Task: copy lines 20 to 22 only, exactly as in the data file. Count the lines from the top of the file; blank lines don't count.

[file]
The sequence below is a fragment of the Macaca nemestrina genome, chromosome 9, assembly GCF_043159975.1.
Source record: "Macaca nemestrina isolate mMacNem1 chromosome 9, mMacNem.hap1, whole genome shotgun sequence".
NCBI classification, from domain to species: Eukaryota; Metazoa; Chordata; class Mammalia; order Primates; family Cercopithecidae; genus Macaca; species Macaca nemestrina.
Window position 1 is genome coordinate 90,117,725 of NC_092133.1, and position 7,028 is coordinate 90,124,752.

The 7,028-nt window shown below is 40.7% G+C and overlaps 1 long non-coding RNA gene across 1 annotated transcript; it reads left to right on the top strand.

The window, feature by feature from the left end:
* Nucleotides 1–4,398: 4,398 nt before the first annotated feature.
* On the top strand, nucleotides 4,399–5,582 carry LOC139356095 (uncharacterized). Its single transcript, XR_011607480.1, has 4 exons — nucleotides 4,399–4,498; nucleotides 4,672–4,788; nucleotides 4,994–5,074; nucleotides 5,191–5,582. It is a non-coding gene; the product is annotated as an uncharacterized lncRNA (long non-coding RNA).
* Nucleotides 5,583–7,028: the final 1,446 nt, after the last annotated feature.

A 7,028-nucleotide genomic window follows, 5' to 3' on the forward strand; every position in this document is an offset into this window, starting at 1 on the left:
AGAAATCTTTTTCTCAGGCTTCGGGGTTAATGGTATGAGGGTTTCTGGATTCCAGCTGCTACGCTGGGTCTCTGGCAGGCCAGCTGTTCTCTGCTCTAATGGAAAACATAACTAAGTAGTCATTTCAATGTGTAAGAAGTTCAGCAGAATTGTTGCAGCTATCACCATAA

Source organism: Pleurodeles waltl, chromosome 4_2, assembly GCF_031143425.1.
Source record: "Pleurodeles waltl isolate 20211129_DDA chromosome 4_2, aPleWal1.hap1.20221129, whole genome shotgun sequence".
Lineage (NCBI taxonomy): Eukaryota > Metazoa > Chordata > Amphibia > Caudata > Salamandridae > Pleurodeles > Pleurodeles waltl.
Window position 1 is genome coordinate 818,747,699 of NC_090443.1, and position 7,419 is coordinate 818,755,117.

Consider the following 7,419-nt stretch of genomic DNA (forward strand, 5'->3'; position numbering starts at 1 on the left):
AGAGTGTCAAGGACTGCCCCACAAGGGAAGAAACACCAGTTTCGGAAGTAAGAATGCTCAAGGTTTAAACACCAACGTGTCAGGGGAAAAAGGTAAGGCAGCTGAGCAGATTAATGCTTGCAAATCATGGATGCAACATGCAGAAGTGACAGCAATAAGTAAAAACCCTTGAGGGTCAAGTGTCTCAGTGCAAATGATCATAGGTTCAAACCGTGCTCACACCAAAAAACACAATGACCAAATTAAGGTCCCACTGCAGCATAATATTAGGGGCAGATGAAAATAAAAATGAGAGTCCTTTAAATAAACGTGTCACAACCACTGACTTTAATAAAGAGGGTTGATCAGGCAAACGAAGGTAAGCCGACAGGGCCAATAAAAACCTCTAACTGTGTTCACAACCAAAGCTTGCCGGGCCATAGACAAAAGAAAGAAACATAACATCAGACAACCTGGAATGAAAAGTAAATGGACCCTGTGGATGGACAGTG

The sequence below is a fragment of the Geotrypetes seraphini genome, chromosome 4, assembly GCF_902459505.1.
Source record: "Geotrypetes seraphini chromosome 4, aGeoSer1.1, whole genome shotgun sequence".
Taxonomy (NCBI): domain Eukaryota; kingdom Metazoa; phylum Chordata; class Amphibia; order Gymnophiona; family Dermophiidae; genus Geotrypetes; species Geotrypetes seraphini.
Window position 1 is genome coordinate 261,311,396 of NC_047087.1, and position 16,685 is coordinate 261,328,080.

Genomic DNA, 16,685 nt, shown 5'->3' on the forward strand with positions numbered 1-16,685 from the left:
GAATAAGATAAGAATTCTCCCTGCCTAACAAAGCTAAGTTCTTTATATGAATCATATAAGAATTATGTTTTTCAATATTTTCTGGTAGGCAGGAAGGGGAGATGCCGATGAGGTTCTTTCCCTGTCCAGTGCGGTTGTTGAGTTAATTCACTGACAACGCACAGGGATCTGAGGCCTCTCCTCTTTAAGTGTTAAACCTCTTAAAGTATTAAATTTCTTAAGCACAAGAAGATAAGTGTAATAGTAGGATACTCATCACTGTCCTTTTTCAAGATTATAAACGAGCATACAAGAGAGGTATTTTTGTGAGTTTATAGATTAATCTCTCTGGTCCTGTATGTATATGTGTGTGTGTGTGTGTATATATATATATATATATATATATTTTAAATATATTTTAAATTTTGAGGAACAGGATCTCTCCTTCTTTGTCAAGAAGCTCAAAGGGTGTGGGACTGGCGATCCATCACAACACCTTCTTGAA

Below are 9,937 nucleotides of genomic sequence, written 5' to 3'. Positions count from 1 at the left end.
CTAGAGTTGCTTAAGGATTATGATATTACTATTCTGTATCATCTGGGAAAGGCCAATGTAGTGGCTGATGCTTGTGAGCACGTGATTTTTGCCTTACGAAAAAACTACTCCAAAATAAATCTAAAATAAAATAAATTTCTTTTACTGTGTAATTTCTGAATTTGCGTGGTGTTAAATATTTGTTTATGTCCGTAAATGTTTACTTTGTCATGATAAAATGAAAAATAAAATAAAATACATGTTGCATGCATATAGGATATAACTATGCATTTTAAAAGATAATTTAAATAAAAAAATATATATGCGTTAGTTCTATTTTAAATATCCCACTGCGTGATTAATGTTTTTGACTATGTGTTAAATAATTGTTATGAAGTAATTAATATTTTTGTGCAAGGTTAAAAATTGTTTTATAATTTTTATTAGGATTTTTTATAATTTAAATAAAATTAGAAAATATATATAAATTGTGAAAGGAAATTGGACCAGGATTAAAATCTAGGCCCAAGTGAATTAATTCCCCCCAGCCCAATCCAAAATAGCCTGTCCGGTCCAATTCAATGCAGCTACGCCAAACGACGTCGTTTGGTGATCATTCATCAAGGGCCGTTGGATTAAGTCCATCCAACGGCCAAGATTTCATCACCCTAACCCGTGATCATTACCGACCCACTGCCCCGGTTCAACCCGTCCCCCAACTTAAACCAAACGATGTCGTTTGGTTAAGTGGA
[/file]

Taxonomy (NCBI): domain Eukaryota; kingdom Metazoa; phylum Chordata; class Amphibia; order Gymnophiona; family Dermophiidae; genus Geotrypetes; species Geotrypetes seraphini.
Window position 1 is genome coordinate 261,311,396 of NC_047087.1, and position 16,685 is coordinate 261,328,080.

Genomic DNA, 16,685 nt, shown 5'->3' on the forward strand with positions numbered 1-16,685 from the left: